Rising Strong: Lessons for Value Investors in The Turnaround Story of Bata India – Bamboo Innovator Weekly Insight
September 8, 2015 Leave a comment
|“Bamboo Innovators bend, not break, even in the most terrifying storm that would snap the mighty resisting oak tree. It survives, therefore it conquers.”|
|BAMBOO LETTER UPDATE | September 7, 2015|
|Bamboo Innovator Insight (Issue 99)
Rising Strong: Lessons for Value Investors in The Turnaround Story of Bata India
“The truth is that falling hurts. The dare is to keep being brave and feel your way back up.”
– Brené Brown in Rising Strong
Fall. Get up. Try again. Rising strong after a fall is how we cultivate wholeheartedness. The process of regaining our footing in the midst of struggle is where our courage is tested and our values are forged. It’s the process that teaches us the most about who we are. This is the inspiring message in the new book “Rising Strong” by Brené Brown, author of “Daring Greatly: How the Courage to Be Vulnerable Transforms the Way We Live, Love, Parent, and Lead”.
As economic conditions in China and emerging markets worsen, more Asian companies turned into the dreaded “earnings torpedo” in investors’ portfolios with weaker than expected results that led to plunges in share prices. How companies can bounce back to turnaround with sustainable performance is of paramount importance to “value investors” who tend to succumb to the disposition effect of riding losers for too long (because firm valuation metrics were thought to be getting “cheaper” as prices fell, but were in fact value traps) and selling winners too early.
The turnaround story of Bata India (NSI: BATAINDIA, MV $997m) after three consecutive years of losses to generate over 1,000% returns when it regained its footings bears timeless lessons for value investors to distinguish between the alluring value traps in which the cheap gets cheaper and the sustainable turnaround story.
Bata India (NSI: BATAINDIA) vs Nifty – Stock Price Performance, 2005-2015
Why is Bata India an interesting case? We have received feedback from some institutional investors about our Monthly Riddle article last week in which we investigated a listed Asian family business who is a wide-moat HVAC (heating, ventilation and air-conditioning) specialist that dominates in its domestic market and continuously innovates to “make available to the masses expensive products and services that used to be affordable by only the rich”. Our astute successful subscribers, who care very much about the knowledge and process that generates investment returns, pointed out the compounding power of investing in wide-moat companies that bring a rich man’s lifestyle, products and services affordable to the masses: Wal-Mart, Ford/Toyota, Charles Schwab, etc.
Bata’s shoe empire and brand heritage dates back to 1894, the year it was founded in Zlín, Moravia, (then the Austro-Hungarian Empire, today the Czech Republic) by Tomáš Baťa, his brother Antonín and his sister Anna, whose family had been cobblers for generations. Bata’s India operations commenced in 1931 and is India’s oldest and largest shoe retailers. Despite its illustrious brand heritage, Bata India struggled to regain its brand relevancy amongst consumers who increasingly find the brand to be stale. Bata India suffered three consecutive years of losses from 2002-04: Rs74m in 2002, Rs261m in 2003, Rs629m in 2004. What used to be a stable ship is sinking.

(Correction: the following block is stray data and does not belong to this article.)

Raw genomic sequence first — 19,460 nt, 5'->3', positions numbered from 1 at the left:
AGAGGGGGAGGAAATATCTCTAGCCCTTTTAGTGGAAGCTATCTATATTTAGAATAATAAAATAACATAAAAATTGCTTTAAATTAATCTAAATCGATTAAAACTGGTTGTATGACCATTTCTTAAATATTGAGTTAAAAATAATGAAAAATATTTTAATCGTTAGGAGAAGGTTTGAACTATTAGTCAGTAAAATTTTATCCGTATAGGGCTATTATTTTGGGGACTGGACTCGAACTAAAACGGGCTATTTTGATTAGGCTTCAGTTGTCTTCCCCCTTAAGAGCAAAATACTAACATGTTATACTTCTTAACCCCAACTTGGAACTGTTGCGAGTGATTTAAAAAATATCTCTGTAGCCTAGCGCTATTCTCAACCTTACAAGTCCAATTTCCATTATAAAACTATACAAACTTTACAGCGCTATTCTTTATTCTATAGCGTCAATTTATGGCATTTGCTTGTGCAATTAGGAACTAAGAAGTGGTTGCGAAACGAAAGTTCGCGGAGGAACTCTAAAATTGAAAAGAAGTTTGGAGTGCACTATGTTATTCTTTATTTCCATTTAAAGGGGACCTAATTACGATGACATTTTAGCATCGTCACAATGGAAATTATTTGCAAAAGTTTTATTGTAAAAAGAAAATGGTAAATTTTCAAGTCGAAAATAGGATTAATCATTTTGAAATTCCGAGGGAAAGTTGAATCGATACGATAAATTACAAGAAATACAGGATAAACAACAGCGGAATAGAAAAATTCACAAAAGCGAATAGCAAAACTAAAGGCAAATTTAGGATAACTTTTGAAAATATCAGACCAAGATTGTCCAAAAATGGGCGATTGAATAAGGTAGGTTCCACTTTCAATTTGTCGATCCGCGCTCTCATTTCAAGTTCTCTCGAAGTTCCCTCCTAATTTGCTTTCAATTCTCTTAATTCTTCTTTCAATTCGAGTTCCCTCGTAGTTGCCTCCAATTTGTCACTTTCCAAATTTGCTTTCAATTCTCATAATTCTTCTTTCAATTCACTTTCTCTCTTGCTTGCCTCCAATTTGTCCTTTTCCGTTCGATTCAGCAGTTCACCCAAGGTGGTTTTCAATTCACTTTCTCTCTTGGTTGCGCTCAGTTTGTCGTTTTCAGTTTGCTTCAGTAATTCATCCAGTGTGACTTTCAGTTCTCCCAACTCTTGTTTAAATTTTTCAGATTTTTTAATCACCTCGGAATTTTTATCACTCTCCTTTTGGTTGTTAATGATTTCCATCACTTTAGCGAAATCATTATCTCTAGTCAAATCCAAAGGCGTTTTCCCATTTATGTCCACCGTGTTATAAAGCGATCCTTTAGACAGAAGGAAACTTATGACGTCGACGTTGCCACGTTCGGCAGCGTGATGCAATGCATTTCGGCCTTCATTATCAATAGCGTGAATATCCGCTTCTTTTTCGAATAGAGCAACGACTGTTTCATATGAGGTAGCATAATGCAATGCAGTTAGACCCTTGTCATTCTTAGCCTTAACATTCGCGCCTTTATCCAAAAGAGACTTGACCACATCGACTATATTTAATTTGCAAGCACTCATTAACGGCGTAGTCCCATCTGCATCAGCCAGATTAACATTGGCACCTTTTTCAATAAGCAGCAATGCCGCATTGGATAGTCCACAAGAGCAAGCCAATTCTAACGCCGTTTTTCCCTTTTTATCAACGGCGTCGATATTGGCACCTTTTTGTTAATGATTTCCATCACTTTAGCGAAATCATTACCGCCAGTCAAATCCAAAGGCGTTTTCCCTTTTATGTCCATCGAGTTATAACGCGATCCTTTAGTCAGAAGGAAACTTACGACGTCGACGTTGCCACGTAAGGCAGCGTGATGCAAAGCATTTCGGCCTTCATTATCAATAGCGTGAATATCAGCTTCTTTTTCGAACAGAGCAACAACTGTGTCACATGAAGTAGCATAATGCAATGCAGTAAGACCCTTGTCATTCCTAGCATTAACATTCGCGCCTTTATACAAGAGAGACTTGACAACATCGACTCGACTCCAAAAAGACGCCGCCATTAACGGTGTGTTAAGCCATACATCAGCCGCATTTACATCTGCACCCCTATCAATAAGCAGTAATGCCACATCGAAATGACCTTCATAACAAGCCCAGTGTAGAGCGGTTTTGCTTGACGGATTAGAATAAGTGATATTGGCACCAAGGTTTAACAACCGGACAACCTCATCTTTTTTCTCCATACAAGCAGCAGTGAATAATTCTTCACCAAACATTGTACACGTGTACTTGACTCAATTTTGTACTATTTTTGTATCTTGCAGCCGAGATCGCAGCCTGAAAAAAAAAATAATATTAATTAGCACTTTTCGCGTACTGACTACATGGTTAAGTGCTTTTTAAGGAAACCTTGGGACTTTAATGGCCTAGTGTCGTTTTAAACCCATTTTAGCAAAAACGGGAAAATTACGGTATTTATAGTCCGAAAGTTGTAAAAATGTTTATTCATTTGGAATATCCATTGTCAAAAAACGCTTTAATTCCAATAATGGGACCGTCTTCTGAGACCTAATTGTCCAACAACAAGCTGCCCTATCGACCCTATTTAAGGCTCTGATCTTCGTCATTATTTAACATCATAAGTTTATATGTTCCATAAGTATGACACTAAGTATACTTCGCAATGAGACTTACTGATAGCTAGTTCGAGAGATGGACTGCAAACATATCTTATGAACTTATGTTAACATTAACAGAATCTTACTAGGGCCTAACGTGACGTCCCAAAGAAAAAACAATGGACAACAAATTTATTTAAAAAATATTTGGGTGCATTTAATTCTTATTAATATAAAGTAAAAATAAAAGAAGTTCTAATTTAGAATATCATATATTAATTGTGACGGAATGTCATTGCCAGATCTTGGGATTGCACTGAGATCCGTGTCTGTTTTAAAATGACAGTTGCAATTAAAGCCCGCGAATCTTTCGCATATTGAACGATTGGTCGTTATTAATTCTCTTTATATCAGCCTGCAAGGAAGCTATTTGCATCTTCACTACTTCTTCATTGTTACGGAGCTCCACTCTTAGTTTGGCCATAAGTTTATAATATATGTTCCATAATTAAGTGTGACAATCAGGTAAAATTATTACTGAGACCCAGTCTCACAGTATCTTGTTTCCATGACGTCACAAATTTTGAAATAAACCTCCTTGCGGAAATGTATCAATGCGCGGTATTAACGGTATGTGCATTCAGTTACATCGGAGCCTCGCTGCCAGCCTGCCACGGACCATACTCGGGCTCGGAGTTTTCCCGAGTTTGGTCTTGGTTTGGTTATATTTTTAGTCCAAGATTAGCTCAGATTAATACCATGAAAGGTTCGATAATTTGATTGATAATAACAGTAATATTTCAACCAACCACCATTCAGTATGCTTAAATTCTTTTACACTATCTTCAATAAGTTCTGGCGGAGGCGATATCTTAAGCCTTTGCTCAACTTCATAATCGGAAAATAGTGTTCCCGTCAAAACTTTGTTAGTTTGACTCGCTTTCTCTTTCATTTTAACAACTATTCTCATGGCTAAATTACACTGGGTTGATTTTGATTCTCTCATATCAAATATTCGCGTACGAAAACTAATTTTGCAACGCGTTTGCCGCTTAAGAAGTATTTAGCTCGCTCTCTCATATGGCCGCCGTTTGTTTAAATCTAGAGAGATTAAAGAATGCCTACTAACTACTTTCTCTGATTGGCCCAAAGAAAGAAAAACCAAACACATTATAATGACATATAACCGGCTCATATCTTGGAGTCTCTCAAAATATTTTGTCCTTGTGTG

How did the Bata India management turnaround the company with key initiatives in 2005 to compound over 10-folds to a market value of nearly a billion dollars? During the initial years of Bata India in embarking the turnaround plan, many investment experts say it is a typical case of too little and too late and that the company is doomed. Understanding the fundamental dynamics and assessing the management ability of such “Rising Strong” companies in turnaround situations is important in our journeys to become better value investors. To do so requires traveling back in time to the company’s history to uncover its “Beginner’s Mindset”, which is also the underlying source of the economic moat and the origination power to overcome adversities and bounce back stronger each time round.
The “complete value investor” – a term that Tren Griffin used to describe Charlie Munger in his thought-provoking book “Charlie Munger: The Complete Investor” illustrating how Buffett’s influential partner and Berkshire Hathaway’s visionary vice-chairman utilizes a set of interdisciplinary mental models to avoid the common pitfalls of bad judgment – would discover that the Bata Shoe Company faced multiple challenges and setbacks in its early days and yet it was able to rise stronger each time round. But what exactly was that origination power?
It is the summer of 1895 and Tomáš Bata found himself facing financial difficulties, and debts abounded. To overcome these serious setbacks, Tomáš decided to sew shoes from canvas instead of leather. This type of shoe became very popular and helped the company to grow. Four years later, Bata installed its first steam-driven machines, beginning a period of rapid modernization. In 1904 Tomáš Baťa introduced mechanized production techniques that allowed the Bata Shoe Company to become one of the first mass producers of shoes in Europe. Its first mass product, the “Batovky,” was a leather and textile shoe for working people that was notable for its simplicity, style, light weight and affordable price. Value investors, check the box in the Mungerian mental model: does the company continuously innovate to make available to the masses expensive products and services that used to be affordable by only the rich?